When Harry Met Betty

Traipsing around Hollywood, cameras in tow, “Husted/Crocker enjoyed cocktail parties, sightseeing trips, luncheons, yachting excursions, and movie debuts,” wrote Susan Marks in Finding Betty Crocker, her history of the brand. “Soon she had free access to closed movie sets and permission to interview anyone she cared to.” Husted brought star power to Betty Crocker’s popular weekly radio show, revealing on air the secrets of Robert Taylor’s lemon meringue pie, Clark Gable’s cake frosting, and Joan Crawford’s potatoes on the half shell.

Inevitably, she found her way to the Brown Derby restaurant, where it’s likely she encountered Harry Baker’s cake. (A decade later, Husted collaborated with Cobb on a cookbook of Brown Derby favorites.)

This coincidental collision between Baker and Crocker on the eve of the Second World War is what propels Harry Baker’s personal history into the realm of cultural studies. Or, if you prefer, Fellini: The gay baker, exiled from his staid Midwestern family, enters the gossamer world of Hollywood fantasy. There, he meets up with the fictional persona of a culinary corporation. Like a relay runner, he hands off his life’s achievement, his signature cake recipe, to Betty; she in turn sells it back to America as the hallmark of the very domestic life that Baker had spurned.

This cycle is completed with a story from Sarah Baker, about the time when her father, Harry Baker Jr., who grew up to be a minister, was posted to a church in Gibsonburg, Ohio. “The women’s group at the church made up a cookbook,” she recalled, “and one of them contributed a recipe for chiffon cake. My mother said when she saw that, she felt like she had to keep her mouth shut. She just didn’t want to open up the subject.”

Betty Crocker’s image had as much to do with femininity as cooking. In her first radio broadcast in 1924, according to Finding Betty Crocker, Betty asked listeners, “If you load a man’s stomach with soggy boiled cabbage, greasy fried potatoes, can you wonder that he wants to start a fight or go out and commit a crime? We should be grateful that he does nothing worse than display a lot of temper.”

By the end of World War II, when Fortune Magazine named her the second-most-popular woman in America, surpassed only by Eleanor Roosevelt, Crocker’s image had become “supercharged with ideas about how a woman ought to be and behave,” Marks said. “She was about being the anchor of the family: A savvy consumer, a good wife and mother. The connection between love and food was a rich undercurrent.”

That connection was just a small aspect of a complicated set of cultural expectations that took hold during the 1950s. “During the war, women had worked and were educated and had aspirations,” said Elaine Tyler May, a professor of American Studies at the University of Minnesota and the author of Homeward Bound: American Families in the Cold War Era. “But after the war, doors closed, and the one big door that opened was the home. Women said, ‘I may not be able to be a doctor or an artist, but I’ll be a career homemaker.’ Take care of the children, be a good partner, and be sexy and glamorous.”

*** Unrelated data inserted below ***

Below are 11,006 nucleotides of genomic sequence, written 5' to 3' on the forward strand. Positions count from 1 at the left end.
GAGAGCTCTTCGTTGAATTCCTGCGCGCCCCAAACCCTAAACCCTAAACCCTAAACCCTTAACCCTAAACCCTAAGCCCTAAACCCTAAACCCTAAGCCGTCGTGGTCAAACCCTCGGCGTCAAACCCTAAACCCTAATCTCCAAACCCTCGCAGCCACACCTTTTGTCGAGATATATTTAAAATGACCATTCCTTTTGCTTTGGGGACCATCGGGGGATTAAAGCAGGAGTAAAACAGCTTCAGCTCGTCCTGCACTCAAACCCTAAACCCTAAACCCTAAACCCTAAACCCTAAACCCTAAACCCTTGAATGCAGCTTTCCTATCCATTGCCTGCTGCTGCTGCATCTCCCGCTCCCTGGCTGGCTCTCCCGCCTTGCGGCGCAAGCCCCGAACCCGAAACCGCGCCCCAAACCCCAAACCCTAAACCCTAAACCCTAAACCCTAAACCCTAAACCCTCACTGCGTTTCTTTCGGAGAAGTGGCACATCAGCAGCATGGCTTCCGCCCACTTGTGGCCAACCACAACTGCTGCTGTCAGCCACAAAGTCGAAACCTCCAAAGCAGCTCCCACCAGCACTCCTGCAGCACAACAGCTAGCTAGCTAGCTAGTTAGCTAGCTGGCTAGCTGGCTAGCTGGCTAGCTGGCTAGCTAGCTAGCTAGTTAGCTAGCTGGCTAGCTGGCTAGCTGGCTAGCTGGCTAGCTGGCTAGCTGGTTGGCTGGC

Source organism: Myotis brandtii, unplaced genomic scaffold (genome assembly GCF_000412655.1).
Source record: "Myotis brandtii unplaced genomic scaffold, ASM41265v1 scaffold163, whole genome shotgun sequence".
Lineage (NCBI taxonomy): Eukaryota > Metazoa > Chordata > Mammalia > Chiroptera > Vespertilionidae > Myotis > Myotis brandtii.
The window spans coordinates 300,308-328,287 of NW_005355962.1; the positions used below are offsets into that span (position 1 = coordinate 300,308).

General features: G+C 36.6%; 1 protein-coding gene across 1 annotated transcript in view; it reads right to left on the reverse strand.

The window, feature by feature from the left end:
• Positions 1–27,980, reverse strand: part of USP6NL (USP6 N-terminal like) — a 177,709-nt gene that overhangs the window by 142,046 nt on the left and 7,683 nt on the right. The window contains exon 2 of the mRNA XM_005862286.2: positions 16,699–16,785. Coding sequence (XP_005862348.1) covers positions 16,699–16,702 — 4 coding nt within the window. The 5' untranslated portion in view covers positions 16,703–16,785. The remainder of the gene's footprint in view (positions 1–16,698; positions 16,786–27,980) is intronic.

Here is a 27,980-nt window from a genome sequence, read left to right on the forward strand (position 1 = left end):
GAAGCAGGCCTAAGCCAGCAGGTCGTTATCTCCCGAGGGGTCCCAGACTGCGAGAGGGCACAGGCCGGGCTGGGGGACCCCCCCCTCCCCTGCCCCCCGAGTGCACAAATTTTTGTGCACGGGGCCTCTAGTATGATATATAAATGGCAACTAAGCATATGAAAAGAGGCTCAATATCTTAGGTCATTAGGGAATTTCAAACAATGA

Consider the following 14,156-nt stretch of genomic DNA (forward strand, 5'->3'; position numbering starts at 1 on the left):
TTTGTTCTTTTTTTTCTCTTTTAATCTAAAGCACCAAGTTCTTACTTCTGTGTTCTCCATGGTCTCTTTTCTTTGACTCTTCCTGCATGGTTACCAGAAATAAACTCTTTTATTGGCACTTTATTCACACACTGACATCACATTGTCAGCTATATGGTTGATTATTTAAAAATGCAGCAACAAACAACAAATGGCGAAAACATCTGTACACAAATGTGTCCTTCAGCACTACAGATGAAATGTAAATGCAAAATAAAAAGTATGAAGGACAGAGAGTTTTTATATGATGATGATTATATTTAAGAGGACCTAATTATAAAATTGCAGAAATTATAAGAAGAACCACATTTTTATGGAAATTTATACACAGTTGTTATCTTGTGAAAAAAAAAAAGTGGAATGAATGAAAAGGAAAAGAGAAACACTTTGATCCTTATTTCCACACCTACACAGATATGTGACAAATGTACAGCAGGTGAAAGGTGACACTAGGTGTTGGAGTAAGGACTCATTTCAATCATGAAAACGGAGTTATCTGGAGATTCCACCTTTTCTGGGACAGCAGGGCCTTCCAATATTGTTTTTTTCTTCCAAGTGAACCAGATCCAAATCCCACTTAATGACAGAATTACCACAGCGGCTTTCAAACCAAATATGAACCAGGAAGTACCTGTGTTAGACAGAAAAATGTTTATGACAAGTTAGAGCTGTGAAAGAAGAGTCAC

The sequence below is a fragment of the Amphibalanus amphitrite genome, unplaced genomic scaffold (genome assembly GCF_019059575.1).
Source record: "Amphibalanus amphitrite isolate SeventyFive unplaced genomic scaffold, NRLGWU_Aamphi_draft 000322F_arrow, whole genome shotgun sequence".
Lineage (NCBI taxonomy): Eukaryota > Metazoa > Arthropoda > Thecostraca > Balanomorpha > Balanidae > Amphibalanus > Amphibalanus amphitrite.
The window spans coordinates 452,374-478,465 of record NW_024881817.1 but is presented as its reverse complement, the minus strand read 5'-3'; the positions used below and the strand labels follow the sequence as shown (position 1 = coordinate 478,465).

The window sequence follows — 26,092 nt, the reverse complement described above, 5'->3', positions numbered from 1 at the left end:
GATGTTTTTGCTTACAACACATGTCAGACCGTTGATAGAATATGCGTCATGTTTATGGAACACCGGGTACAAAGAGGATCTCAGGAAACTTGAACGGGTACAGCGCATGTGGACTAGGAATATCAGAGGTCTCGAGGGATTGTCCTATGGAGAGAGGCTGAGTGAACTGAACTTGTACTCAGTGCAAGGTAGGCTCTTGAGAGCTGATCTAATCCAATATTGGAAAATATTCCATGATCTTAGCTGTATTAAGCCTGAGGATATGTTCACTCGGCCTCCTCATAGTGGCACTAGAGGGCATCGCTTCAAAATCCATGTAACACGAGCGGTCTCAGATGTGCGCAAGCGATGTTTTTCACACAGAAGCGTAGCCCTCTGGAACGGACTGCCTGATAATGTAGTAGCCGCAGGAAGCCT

General Mills, through Betty Crocker, played no small part in creating this mystique. My 1956 edition of Betty Crocker’s Picture Cook Book includes, in addition to recipes and instructions for table settings, an illustrated list of “special helps” that hint at the frustrations of the career housewife: “Notice humorous and interesting incidents to relate at dinnertime when the family is together,” reads one. Another advises readers to “harbor pleasant thoughts while working. It will make every task lighter and pleasanter.” Still another suggests that they lie down on the kitchen floor to avoid fatigue: “Let your arms, hands, and head fall limp.”

The 1950s also saw an unprecedented wave of anti-gay sentiment. As Senator Joseph McCarthy executed his notorious crusade against communists, his colleagues, including Senators Styles Bridges and Kenneth Wherry, were taking steps to bar gays and lesbians from public service in the less-remembered “Lavender Scare.” The rationale for the politics was that homosexuals in government service would be susceptible to blackmail. Some went so far as to accuse communists of spreading homosexuality in order to undermine American values. As with today’s debates over gay marriage, vote-hungry senators divided and conquered the electorate by appeals to prejudice. Thousands of civil servants lost their jobs after laws (which stood on the books until the mid-1970s) were passed to eject gays and lesbians from the government.

These two gender codes of the 1950s—the homemaker and the homosexual, the domestic and the deviant—defined America’s protectorate and our enemy. More delicious than the flavor of chiffon cake, then, is its historical irony. “This cake was developed in the closet by a gay man—the farthest from the Betty Crocker mystique that you could imagine,” May said, “and then it was adopted as a postwar modern recipe for the new homemaker.”

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